The scenario is the following: a first repository contains the application code, and a second repository contains data files for the application contents. Azure, like some of the other best hosters, has the capability to automatically deploy new versions of your site when a new changeset is pushed onto a repository. When you have only one repository to deploy, the process is deliciously easy: when creating your web site, you can give it the URL of the repository on Github, and Azure will take care of everything, including of creating a web hook on Github so that new pushes can trigger the deployment scripts on Azure. If, like in the scenario above, your site is composed of multiple repositories, things are not that simple.
After googling it, stackoverflowing it, and getting pretty much convinced that nobody had succeeded in making it work, I contacted David Ebbo, who asked me to file a bug so it can be publicly discussed. David and Ahmed ElSayed were very helpful in sorting out what I was trying to do, and David found a perfect solution.
Let’s say your site is at foo.azurewebsites.net, and you’ve already configured its root to be deployed from https://github.com/foo/fooapp.git (not a real repo, I’m making that up of course). The directory for the second repository is the ‘content’ directory under the site’s root, cloned from https://github.com/foo/foocontent.git (also not a real repo).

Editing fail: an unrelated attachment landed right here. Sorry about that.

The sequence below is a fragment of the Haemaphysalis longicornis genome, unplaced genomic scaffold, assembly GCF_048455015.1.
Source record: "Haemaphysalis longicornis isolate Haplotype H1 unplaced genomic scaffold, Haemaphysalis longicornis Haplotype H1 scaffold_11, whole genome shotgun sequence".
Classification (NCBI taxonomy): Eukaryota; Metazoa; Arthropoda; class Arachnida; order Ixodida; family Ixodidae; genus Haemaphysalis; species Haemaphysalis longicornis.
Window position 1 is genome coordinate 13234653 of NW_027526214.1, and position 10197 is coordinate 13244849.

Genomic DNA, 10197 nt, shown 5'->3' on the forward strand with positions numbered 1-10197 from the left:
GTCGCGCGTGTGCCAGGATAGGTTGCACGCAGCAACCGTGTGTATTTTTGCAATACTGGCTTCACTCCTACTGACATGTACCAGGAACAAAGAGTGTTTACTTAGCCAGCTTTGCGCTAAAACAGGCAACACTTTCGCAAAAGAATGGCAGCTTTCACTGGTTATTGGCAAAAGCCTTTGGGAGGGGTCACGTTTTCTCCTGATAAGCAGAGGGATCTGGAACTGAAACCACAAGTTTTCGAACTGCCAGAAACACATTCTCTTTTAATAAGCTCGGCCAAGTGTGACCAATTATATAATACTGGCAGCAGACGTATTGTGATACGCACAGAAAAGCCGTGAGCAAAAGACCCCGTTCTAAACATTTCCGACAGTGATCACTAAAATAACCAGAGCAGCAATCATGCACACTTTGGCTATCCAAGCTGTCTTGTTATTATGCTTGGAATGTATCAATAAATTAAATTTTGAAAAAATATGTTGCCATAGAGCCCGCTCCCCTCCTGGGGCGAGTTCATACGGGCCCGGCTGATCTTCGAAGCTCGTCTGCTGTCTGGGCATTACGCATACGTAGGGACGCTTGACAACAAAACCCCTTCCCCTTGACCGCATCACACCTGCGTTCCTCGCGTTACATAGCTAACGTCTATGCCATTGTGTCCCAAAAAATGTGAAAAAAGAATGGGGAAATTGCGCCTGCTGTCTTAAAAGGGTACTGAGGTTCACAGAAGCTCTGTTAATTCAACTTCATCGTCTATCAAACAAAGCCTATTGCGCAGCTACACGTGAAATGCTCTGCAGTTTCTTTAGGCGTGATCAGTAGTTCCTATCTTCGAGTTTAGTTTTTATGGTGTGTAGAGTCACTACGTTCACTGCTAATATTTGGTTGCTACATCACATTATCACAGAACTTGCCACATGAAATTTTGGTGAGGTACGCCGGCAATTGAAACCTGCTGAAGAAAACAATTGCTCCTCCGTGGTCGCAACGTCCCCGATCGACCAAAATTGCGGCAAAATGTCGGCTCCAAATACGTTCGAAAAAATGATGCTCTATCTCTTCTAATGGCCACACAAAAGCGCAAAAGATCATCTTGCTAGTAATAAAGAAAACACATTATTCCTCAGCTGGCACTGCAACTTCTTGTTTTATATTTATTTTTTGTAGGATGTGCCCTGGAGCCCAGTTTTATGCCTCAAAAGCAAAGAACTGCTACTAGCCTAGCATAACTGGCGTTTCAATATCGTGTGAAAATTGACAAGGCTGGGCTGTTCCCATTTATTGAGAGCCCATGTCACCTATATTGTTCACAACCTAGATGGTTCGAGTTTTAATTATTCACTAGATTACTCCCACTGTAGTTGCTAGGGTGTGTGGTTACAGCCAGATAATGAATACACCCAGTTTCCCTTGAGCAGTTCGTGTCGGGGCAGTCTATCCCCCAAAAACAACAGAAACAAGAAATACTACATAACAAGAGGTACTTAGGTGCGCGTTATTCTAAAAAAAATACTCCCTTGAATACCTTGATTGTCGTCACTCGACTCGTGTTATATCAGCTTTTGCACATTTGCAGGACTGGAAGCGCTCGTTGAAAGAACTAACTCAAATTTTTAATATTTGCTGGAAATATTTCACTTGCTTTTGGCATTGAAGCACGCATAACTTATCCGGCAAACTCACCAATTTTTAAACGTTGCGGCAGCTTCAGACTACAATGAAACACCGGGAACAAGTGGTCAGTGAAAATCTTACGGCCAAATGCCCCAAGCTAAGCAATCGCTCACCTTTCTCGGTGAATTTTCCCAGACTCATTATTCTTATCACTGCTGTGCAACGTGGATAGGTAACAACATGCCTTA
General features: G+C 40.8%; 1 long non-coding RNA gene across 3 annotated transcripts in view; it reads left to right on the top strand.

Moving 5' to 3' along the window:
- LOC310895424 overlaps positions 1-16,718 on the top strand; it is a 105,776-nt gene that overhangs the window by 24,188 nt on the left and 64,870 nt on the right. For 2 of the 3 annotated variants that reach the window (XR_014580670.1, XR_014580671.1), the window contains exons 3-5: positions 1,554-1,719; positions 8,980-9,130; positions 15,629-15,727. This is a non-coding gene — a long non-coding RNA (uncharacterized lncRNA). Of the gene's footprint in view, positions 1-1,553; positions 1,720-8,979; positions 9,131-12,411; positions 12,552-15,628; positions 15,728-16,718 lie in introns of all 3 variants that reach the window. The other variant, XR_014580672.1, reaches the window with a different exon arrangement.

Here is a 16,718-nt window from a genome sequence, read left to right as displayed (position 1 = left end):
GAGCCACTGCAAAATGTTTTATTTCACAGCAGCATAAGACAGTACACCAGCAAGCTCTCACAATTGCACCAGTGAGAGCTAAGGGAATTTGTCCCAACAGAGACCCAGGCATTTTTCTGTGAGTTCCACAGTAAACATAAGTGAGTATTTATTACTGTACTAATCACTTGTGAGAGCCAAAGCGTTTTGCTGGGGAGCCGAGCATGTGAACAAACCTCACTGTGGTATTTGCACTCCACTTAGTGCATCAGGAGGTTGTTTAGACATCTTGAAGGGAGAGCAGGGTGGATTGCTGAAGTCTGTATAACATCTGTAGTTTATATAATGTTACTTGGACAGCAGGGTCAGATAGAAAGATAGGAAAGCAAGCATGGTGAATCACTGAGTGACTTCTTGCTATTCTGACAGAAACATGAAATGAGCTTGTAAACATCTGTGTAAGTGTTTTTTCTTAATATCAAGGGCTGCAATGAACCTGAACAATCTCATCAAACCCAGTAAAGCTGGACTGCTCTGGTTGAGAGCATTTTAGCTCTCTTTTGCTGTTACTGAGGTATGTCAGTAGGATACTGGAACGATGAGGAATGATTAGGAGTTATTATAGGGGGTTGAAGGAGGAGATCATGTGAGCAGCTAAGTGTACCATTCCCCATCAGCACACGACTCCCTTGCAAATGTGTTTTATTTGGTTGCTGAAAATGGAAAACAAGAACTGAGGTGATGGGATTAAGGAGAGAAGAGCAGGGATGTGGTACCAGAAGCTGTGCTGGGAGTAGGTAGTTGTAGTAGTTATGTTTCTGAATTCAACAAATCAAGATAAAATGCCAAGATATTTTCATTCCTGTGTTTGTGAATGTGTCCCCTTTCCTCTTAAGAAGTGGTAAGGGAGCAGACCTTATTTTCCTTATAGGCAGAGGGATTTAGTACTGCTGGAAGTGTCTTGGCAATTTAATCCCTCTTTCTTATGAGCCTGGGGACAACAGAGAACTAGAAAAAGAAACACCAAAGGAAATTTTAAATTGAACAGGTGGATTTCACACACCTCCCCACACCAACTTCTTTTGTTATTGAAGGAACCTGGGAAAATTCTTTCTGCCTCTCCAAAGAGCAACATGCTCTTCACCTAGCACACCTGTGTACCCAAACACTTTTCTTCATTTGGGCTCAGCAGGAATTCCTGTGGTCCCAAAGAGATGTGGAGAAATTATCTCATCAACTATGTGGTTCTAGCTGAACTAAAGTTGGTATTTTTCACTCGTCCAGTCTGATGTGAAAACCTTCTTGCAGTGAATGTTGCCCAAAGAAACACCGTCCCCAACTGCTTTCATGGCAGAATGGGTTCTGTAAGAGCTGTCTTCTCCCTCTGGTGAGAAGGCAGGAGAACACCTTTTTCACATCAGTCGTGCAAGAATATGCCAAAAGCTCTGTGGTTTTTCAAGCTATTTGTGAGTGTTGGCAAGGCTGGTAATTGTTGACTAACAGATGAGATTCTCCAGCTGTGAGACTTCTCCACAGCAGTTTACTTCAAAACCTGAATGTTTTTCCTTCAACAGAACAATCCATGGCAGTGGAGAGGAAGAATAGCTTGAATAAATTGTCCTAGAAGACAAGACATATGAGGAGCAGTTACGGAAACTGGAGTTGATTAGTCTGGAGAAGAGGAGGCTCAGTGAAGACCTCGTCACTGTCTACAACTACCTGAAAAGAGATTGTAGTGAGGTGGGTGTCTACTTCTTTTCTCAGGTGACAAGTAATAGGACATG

In order to set-up automatic deployments from the second repository, start by creating a new /site/wwwroot/App_Data/jobs/triggered/DeployContentRepo/run.cmd file (directly on Azure, don’t put that into your main repo) with the following contents:
cd /d %HOME%\site\wwwroot\content
git pull https://github.com/foo/foocontent.git
Now all we have to do is manually configure a web hook on the second repository that will trigger our new custom deployment script. On Github, go to the first repository’s settings, then choose “webhooks and services” (https://github.com/foo/fooapp/settings/hooks). Click the “Edit” button next to your web hook, and copy the URL, which should look something like this:
Now go to the hook settings for the second repository, and create a new hook there. For the URL, modify the end of the URL you copied from the first repository, leaving the rest intact, to become:
Set the content type to be application/x-www-form-urlencoded. Save.
And that’s it, you’re done. Pushing a new changeset to the foocontent repository should now trigger a pull from Azure, and your site should get updated. You won’t see a trace in the Azure console, but you will see a new file appear under LogFiles/kudu/trace. Pushing to the first repository still works as it used to, of course.